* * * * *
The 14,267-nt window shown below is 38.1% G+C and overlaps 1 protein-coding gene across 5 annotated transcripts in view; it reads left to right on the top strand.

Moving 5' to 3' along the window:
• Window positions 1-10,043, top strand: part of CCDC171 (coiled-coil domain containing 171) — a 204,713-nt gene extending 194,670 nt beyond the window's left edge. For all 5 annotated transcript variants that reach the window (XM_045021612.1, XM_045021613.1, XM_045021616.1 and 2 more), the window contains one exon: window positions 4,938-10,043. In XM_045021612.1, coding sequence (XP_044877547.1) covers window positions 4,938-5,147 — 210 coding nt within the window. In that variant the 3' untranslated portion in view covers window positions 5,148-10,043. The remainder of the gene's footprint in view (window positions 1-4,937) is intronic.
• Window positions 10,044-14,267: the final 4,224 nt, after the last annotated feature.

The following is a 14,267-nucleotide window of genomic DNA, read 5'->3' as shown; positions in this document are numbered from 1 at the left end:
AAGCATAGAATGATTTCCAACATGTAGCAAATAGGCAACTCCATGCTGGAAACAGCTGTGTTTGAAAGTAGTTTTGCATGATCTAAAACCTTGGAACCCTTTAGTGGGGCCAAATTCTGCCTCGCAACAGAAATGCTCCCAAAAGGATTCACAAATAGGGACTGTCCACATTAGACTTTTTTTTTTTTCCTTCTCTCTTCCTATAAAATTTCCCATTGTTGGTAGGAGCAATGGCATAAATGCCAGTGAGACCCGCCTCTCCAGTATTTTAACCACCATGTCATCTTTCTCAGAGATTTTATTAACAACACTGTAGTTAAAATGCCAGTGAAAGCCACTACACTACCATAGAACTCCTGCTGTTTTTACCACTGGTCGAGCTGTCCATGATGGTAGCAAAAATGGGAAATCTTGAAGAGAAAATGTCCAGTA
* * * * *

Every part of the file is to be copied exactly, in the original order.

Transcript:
The 14,267-nt window shown below is 38.1% G+C and overlaps 1 protein-coding gene across 5 annotated transcripts in view; it reads left to right on the top strand.

Moving 5' to 3' along the window:
• Window positions 1-10,043, top strand: part of CCDC171 (coiled-coil domain containing 171) — a 204,713-nt gene extending 194,670 nt beyond the window's left edge. For all 5 annotated transcript variants that reach the window (XM_045021612.1, XM_045021613.1, XM_045021616.1 and 2 more), the window contains one exon: window positions 4,938-10,043. In XM_045021612.1, coding sequence (XP_044877547.1) covers window positions 4,938-5,147 — 210 coding nt within the window. In that variant the 3' untranslated portion in view covers window positions 5,148-10,043. The remainder of the gene's footprint in view (window positions 1-4,937) is intronic.
• Window positions 10,044-14,267: the final 4,224 nt, after the last annotated feature.

The following is a 14,267-nucleotide window of genomic DNA, read 5'->3' as shown; positions in this document are numbered from 1 at the left end:
AAGCATAGAATGATTTCCAACATGTAGCAAATAGGCAACTCCATGCTGGAAACAGCTGTGTTTGAAAGTAGTTTTGCATGATCTAAAACCTTGGAACCCTTTAGTGGGGCCAAATTCTGCCTCGCAACAGAAATGCTCCCAAAAGGATTCACAAATAGGGACTGTCCACATTAGACTTTTTTTTTTTTCCTTCTCTCTTCCTATAAAATTTCCCATTGTTGGTAGGAGCAATGGCATAAATGCCAGTGAGACCCGCCTCTCCAGTATTTTAACCACCATGTCATCTTTCTCAGAGATTTTATTAACAACACTGTAGTTAAAATGCCAGTGAAAGCCACTACACTACCATAGAACTCCTGCTGTTTTTACCACTGGTCGAGCTGTCCATGATGGTAGCAAAAATGGGAAATCTTGAAGAGAAAATGTCCAGTA